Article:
For many cancer patients, finding time for relaxation and peace can be extremely difficult. A routine of treatments, therapy and constant visits to multiple physicians can take even more of a toll on patients than the normal rigors of a terminal illness. In recent times, there’s been a growing use of complementary and alternative medicine (CAM) for cancer patients. With this growing use of complementary treatments, yoga has quickly become one of the most popular options in alternative therapies for these patients.
Along with meditation, yoga provides these cancer patients with the opportunity for that rare time of silence and relaxation. It’s in this time that major mental and physical healing can occur. Essentially as a way to quiet the mind and open up the body to movement, yoga allows patients to reduce stress and to also allow the body to become less tense and more flexible.
The ability to have an effect on both the mental and physical state of a patient is one of the reasons that yoga has gained such popularity as a complementary treatment option. For many of these cancer patients, their body’s can be beaten and heavily affected not only from the diseases they’ve endured, but also from the side effects of their routine treatment such as chemotherapy. The ability to take on yoga will help in the body’s flexibility and in turn, relieving some of the physical issues that may come up as a side effect of normal treatment. Some of the common chemo side effects that are somewhat alleviated by yoga include nausea, vomiting, pain and diarrhea. Yoga provides great help in reducing these problems.
For many patients and survivors, the proof is in their stories. One great example involves mesothelioma survivor Paul Kraus. Mesothelioma is a form of cancer that invades the lining of the organs in the chest and abdomen area as a result of asbestos exposure. Following his diagnosis in 1997 Kraus implemented an alternative treatment plan that included a rigorous diet, exercise and mind clearing therapies such as yoga and meditation. He used this plan to outlive what was expected by nearly 14 years, into 2011 and is still living. This is particularly impressive considering the average mesothelioma life expectancy is between eight and 14 months on average.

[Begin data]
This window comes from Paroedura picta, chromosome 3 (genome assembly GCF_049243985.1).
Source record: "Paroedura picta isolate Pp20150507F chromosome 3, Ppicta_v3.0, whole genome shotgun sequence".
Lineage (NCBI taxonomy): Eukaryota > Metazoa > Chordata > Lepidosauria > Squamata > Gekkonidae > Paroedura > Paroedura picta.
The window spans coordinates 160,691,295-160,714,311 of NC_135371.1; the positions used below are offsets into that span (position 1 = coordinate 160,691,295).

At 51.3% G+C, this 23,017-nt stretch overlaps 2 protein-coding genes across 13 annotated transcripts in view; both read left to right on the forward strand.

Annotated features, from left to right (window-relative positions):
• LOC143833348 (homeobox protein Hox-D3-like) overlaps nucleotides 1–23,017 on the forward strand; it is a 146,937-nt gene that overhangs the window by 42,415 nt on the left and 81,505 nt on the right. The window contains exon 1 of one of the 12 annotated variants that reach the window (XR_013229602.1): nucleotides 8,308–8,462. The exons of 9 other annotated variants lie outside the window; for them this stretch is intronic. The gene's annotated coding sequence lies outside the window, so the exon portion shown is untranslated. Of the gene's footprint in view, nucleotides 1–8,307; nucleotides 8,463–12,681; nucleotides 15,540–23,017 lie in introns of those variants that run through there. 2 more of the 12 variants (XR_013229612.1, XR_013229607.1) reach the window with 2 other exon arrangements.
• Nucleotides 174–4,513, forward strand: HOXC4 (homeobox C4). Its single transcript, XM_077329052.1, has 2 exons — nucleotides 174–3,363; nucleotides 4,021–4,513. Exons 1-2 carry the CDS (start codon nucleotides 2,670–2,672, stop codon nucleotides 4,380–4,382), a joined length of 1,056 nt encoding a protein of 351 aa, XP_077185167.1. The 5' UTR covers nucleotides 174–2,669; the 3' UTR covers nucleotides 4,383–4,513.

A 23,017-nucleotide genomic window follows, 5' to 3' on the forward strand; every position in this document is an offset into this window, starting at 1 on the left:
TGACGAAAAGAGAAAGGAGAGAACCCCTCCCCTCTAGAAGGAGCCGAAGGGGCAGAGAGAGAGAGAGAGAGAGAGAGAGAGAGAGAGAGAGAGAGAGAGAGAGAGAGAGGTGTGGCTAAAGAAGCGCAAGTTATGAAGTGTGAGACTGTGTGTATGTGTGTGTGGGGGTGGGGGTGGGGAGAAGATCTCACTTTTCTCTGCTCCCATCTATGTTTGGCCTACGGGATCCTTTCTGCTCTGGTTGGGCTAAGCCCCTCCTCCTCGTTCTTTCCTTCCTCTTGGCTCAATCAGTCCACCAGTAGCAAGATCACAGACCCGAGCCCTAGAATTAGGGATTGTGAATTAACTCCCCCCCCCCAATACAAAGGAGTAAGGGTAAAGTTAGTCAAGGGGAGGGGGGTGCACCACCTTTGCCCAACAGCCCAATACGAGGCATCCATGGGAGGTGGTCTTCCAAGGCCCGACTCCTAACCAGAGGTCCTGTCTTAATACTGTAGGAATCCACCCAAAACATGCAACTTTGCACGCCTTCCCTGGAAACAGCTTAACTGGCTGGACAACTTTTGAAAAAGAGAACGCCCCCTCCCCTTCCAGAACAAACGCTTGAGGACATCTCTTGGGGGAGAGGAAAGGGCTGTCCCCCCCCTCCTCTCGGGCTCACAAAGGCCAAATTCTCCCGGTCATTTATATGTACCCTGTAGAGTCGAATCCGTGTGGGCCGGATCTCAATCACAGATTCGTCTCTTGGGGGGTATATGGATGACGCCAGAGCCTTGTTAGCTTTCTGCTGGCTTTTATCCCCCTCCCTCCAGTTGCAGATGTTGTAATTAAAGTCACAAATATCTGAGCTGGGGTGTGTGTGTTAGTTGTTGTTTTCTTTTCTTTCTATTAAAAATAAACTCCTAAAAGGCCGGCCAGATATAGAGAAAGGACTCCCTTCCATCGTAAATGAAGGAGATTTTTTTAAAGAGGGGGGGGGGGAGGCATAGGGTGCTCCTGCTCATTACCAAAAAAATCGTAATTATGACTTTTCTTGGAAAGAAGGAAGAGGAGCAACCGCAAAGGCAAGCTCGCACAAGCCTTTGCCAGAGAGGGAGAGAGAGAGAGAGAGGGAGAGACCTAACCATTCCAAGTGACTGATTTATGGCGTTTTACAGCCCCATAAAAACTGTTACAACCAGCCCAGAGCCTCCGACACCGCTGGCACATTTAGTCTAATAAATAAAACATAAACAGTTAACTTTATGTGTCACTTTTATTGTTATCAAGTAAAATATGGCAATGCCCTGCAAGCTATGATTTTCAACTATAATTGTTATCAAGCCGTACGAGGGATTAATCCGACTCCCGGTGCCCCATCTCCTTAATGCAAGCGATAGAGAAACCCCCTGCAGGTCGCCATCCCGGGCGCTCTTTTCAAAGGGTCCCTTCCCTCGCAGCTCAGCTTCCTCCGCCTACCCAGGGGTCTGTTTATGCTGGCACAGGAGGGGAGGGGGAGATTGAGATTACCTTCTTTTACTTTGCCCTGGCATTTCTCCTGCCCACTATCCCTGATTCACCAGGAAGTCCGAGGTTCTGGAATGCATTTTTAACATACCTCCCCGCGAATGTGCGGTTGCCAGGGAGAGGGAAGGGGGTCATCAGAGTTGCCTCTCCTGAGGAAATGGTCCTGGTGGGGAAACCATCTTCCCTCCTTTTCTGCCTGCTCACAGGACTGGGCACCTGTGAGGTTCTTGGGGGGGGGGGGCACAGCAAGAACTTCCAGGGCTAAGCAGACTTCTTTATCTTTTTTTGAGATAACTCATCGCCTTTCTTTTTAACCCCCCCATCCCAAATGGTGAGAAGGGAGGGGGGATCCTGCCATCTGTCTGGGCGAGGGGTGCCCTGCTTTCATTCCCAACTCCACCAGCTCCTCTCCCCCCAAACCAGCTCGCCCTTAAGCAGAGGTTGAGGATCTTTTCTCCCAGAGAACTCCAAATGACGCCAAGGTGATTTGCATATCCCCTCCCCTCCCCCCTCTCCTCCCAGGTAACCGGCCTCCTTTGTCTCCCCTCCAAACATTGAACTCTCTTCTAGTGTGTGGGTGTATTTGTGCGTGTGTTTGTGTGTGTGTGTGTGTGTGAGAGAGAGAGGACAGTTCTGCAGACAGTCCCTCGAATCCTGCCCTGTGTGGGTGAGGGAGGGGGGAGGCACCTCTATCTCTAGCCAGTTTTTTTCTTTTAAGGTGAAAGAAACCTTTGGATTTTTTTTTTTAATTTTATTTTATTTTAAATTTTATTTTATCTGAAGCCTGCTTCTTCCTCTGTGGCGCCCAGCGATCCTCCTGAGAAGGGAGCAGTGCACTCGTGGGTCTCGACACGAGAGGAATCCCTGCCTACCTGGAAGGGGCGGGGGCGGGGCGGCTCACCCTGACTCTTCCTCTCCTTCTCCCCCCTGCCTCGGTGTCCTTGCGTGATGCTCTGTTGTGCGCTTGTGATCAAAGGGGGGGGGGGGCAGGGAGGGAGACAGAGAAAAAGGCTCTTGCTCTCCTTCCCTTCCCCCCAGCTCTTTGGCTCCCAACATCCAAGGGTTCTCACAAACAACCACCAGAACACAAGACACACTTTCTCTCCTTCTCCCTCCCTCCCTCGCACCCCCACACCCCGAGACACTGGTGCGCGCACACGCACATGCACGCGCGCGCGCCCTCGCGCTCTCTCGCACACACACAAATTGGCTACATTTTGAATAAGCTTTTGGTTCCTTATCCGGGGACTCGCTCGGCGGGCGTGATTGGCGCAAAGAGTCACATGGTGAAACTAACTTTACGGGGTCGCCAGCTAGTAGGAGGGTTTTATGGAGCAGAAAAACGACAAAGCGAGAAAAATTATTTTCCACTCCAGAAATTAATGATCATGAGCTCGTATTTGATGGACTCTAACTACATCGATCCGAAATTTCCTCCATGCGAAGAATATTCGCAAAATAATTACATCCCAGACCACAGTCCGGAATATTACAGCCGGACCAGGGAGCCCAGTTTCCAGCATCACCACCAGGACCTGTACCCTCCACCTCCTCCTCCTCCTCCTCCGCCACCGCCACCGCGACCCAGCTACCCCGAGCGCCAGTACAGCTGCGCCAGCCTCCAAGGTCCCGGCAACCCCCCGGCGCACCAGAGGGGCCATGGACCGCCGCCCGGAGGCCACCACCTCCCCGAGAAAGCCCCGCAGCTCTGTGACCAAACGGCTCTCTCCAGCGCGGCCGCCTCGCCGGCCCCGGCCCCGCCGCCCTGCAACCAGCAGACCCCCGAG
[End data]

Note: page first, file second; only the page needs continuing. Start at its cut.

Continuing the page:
Research has largely been focused throughout the decade over the success that yoga can have with breast cancer patients, but recent studies have bridged the gap of positive influence between yoga and many different forms of cancer. Representatives at the National Taiwan University released a 2011 meta-analysis that was formulated to show whether yoga had an effect on the physical and psychological health of cancer patients. Researchers compared the yoga participating groups with those who weren’t involved with yoga and found that participating patients experienced major advantages in psychological health. There will be continued research into the physical benefits, but in many cases, patients have been able to improve their flexibility and range of motion regularly.
Certainly there are a number of other success stories out there with the use of yoga as a complementary and alternative medicine for cancer patients. Its ability to allow time to clear the mind and affect the mental state positively, as well as the physical state will continue to make it an even more popular therapy option for patients with cancer and terminal illness. As further research is taken to prove the scientific value of yoga as a complementary option in cancer treatment, it will certainly lead to a greater impact within the medical community.
Krista Peterson is a recent college graduate and aspiring writer. As a health and safety advocate, she shares a strong passion for the wellness of others in her community. Krista has been practicing yoga for 3 years and loves to encourage others to do so as well. Through her writings, she helps to spread awareness of such issues as cancer and chronic illness.
Photo credits: Yoga twist, Stress, Healing
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